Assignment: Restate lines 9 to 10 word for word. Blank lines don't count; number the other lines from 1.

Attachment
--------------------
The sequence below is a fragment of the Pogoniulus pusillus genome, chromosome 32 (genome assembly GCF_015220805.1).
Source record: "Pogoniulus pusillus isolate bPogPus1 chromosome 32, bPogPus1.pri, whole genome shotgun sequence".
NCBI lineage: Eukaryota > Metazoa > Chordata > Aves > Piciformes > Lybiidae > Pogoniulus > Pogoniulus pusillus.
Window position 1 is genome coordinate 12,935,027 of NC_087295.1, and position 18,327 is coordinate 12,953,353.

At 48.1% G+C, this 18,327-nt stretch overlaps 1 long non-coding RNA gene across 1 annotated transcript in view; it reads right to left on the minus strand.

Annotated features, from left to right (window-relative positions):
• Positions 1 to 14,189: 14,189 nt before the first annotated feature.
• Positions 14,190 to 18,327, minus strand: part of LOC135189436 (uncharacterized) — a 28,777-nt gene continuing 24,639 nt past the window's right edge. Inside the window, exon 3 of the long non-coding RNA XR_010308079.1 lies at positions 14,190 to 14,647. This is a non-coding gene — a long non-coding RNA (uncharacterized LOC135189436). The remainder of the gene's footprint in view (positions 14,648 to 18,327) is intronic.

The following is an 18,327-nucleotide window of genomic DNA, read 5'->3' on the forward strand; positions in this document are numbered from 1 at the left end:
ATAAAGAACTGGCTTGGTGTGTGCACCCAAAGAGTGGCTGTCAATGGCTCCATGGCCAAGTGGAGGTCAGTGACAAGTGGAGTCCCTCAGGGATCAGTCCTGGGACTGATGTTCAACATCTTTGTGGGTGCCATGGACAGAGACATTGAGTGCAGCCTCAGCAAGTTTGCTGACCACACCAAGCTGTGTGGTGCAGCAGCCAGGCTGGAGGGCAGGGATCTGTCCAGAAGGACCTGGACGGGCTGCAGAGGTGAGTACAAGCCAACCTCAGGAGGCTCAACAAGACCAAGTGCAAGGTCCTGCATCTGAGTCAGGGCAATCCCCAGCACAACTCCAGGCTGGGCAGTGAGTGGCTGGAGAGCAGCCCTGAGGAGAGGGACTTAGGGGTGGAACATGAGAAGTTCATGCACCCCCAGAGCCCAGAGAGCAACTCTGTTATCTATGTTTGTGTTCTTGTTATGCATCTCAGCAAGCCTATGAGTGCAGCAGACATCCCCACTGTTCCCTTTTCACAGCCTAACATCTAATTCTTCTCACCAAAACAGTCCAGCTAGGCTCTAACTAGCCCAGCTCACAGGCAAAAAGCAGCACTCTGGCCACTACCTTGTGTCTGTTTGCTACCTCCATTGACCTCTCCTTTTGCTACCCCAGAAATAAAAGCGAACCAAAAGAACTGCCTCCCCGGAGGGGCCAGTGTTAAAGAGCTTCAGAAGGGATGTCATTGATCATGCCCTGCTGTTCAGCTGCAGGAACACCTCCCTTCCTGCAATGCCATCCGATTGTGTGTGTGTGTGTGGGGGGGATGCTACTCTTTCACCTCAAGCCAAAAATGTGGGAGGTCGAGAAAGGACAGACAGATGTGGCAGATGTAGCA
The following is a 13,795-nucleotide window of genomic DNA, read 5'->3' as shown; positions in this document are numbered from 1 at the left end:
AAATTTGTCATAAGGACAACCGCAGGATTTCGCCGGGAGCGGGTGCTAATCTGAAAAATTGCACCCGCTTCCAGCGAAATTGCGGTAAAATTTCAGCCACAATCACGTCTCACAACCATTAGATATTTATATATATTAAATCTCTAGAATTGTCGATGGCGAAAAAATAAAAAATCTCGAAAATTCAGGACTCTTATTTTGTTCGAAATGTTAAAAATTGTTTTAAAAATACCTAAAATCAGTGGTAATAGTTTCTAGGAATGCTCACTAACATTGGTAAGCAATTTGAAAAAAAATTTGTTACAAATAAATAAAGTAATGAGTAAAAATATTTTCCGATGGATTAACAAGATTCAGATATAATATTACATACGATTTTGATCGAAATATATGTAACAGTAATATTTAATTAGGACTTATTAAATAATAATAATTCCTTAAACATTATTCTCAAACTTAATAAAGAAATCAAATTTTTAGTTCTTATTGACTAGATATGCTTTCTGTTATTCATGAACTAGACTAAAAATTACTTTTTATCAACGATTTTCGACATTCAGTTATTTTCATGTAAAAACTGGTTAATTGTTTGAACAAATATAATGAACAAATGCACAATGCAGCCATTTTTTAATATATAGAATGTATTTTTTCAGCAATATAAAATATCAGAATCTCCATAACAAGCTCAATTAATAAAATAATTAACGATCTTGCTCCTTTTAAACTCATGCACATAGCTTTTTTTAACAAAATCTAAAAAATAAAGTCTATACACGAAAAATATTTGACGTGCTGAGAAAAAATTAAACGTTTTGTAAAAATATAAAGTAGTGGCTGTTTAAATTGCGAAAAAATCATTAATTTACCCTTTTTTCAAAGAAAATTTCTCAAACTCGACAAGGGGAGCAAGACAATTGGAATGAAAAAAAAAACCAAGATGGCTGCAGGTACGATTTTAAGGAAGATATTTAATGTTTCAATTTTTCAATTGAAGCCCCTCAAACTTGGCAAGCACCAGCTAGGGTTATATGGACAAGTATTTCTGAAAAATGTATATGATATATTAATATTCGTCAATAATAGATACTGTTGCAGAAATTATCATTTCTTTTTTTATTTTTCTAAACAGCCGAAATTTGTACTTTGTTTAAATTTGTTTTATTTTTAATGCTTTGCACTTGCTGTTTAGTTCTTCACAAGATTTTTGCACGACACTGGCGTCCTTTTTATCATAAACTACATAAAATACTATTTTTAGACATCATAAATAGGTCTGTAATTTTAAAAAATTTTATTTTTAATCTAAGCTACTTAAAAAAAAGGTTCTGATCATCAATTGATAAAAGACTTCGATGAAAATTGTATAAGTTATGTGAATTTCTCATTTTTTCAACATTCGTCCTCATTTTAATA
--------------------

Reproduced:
The following is an 18,327-nucleotide window of genomic DNA, read 5'->3' on the forward strand; positions in this document are numbered from 1 at the left end:
ATAAAGAACTGGCTTGGTGTGTGCACCCAAAGAGTGGCTGTCAATGGCTCCATGGCCAAGTGGAGGTCAGTGACAAGTGGAGTCCCTCAGGGATCAGTCCTGGGACTGATGTTCAACATCTTTGTGGGTGCCATGGACAGAGACATTGAGTGCAGCCTCAGCAAGTTTGCTGACCACACCAAGCTGTGTGGTGCAGCAGCCAGGCTGGAGGGCAGGGATCTGTCCAGAAGGACCTGGACGGGCTGCAGAGGTGAGTACAAGCCAACCTCAGGAGGCTCAACAAGACCAAGTGCAAGGTCCTGCATCTGAGTCAGGGCAATCCCCAGCACAACTCCAGGCTGGGCAGTGAGTGGCTGGAGAGCAGCCCTGAGGAGAGGGACTTAGGGGTGGAACATGAGAAGTTCATGCACCCCCAGAGCCCAGAGAGCAACTCTGTTATCTATGTTTGTGTTCTTGTTATGCATCTCAGCAAGCCTATGAGTGCAGCAGACATCCCCACTGTTCCCTTTTCACAGCCTAACATCTAATTCTTCTCACCAAAACAGTCCAGCTAGGCTCTAACTAGCCCAGCTCACAGGCAAAAAGCAGCACTCTGGCCACTACCTTGTGTCTGTTTGCTACCTCCATTGACCTCTCCTTTTGCTACCCCAGAAATAAAAGCGAACCAAAAGAACTGCCTCCCCGGAGGGGCCAGTGTTAAAGAGCTTCAGAAGGGATGTCATTGATCATGCCCTGCTGTTCAGCTGCAGGAACACCTCCCTTCCTGCAATGCCATCCGATTGTGTGTGTGTGTGTGGGGGGGATGCTACTCTTTCACCTCAAGCCAAAAATGTGGGAGGTCGAGAAAGGACAGACAGATGTGGCAGATGTAGCA